And this brings me to the drawbacks of this otherwise incredible book. While it starts off as a great sci-fi action story which develops, in the middle, into a very human drama, it ends as an anti-climactic over-the-top action fest, and a typically-Morrison confusing one at that. This could maybe be blamed on the fact that Morrison left Marvel rather abruptly and didn't have time to finish it how he wanted to, but we'll never know. All that I know is that I found the last three story arcs to be underwhelming. The other problem is that the artwork is inconsistent. When it's good, it's very good, but when it's bad it's very bad indeed.

But would I recommend this book as a starting point for someone who's never read an X-Men comic before, a demographic which `New X-Men' was originally intended to cater towards? Yes and no. The problem is that X-Men continuity is a convoluted mess, so it's actually very difficult to recommend anything as a clean starting point. The spiritual successor to this run, Joss Whedon's great Astonishing X-Men, actually makes a far better attempt of being accessible to new readers than Morrison's does but, ideally, you'd want to read that after this. But, as much as I still love the stories, it's hard to recommend anything by Stan Lee or Chris Claremont to a total newcomer unless that reader appreciates old comics (the writing and art styles have dated a lot). So I guess if you don't mind being confused at times, then you probably can start with this, but the experience will be far richer to people who are already familiar with the characters.

To conclude, I can't give this `New X-Men' Omnibus a full five stars because, as a cohesive whole, it just doesn't stand up quite high enough. That said, this is still, without a doubt, the best X-Men since Chris Claremont was at his prime. Whether you read this as the integral part of X-Men lore that it is, or as a self-contained story with a beginning, middle and end, you shouldn't be disappointed. One of Grant Morrison's best.
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on 6 October 2012
This omnibus collects the complete run of Grant Morrison on the X-men and i have to stay i really enjoyed the story! it was one of the best stores i have ever read on X-men and despite the superpowers, fictional places etc. he manages in combination with the art to give a realistic feel to the X-men so even if you don't read comic books and just like the movies then you will definitely enjoy this omnibus. I recommend it for anyone from the movie fans to comic book fans
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on 8 January 2015
Outstanding story and superb artwork. A must have for any X-Men fan, and a great starting point for newcomers to the franchise. Highly recommended!!!
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on 27 February 2011
First off, the presentation of all of Morrison's issues here in this hardcover edition is very well-crafted. Marvel has provided quite a bit of bonus material including scripts, unused art, the "Morrison Manifesto" and an introduction by Mike Carey. As for the stories themselves, the arc consists of about 42 issues, and is as well-executed and thought provoking as any X-men run in recent memory. (I hesitate to say "EVER" because comics were quite a different animal in the late 70s/early 80s when Claremont & Byrne were doing their thing.)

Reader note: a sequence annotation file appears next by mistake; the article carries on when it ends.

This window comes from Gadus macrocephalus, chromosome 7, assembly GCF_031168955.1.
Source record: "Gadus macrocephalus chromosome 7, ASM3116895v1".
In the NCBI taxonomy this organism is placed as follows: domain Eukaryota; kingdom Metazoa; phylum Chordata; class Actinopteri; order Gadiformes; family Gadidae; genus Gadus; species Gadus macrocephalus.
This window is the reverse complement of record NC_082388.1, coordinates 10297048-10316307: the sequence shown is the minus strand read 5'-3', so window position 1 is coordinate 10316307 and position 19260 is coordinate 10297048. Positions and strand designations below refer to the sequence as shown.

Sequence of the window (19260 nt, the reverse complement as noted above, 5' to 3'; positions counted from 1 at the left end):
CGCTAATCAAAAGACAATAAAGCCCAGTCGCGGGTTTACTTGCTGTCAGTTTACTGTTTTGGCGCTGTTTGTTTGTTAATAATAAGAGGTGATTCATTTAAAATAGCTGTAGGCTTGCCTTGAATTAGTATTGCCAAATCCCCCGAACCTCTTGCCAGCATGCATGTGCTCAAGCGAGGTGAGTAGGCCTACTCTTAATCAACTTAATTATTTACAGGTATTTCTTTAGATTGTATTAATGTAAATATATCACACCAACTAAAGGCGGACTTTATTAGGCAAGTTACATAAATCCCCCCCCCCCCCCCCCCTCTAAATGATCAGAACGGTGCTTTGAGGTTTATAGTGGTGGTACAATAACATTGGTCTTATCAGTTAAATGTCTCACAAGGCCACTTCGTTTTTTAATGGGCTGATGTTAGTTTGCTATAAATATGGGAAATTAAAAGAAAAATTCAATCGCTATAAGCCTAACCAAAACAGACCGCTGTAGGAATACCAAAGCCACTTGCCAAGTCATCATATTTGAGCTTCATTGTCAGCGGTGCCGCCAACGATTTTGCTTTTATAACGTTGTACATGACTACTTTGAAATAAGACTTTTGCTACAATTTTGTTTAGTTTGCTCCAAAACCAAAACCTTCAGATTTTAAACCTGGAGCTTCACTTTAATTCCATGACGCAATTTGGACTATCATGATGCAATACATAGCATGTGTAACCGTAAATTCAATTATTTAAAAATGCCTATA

The one drawback or advantage, depending on your personal taste, is that the artwork varies over the course of the book; the product of different artists being utilized throughout. I personally did not find this detrimental; it was nice to see characters/situations presented in different styles while retaining the narrative voice. This collection is a breath of fresh air from one of comics' most distinct talents helming one of comics' premier series.
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on 12 February 2015
This is fantastic. I wasn't sure what expect as after reading claremonts' series and being so blown away by the phoenix saga, I didn't think that anything could live up to that. I was wrong. Morrison puts a modern twist on the x-men and creates some truly unique new characters. I looked forward to picking this up everyday. It was an absolute pleasure to read.

The artwork is fantastic and the stories and character development are sublime.
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on 13 December 2012
THE single best X-Men book you will ever read.

The team has never been so cool and never written so well and so imaginative. Pure smart, fun Sci-Fi with all of the cool of the movies and a mega-tonne more. Ten years on this book is still ground breaking. It was well ahead of it's time and has never been bettered.

If you consider yourself an X-Men fan you must read this book.
If you consider yourself a comic book fan you must read this book.
If you consider yourself a sci-fi fan you must read this book.
If you consider yourself a literature fan you must read this book.
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on 18 September 2012
Having heard so many good things about this book and having already read Joss Wheadons Astonishing run that follows on from this I just had to buy this, and boy am I glad I did tightly written and brilliantly arc plotted the story had me read it in one go then go back and re read it slowly to savour the stand out moments {of which there are many} from the opening {Which I won't spoil} to the stunning end of the arc the self contained story, witty dialogue and constant surprises kept me glued, if you only own one X book make it this {if you only own two pick up Joss's follow on Astonishing it works well as a continuation} One of my top runs on comics {Bendis's Daredevil, and Alias along with Astonishing X men by Joss, lastly secret warriors by Hickman} I can not praise this book highly enough. Go buy read savour. Astonishing X-Men By Joss Whedon & John Cassaday Omnibus HC (Astonishing X-Men Omnibus)
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on 13 September 2015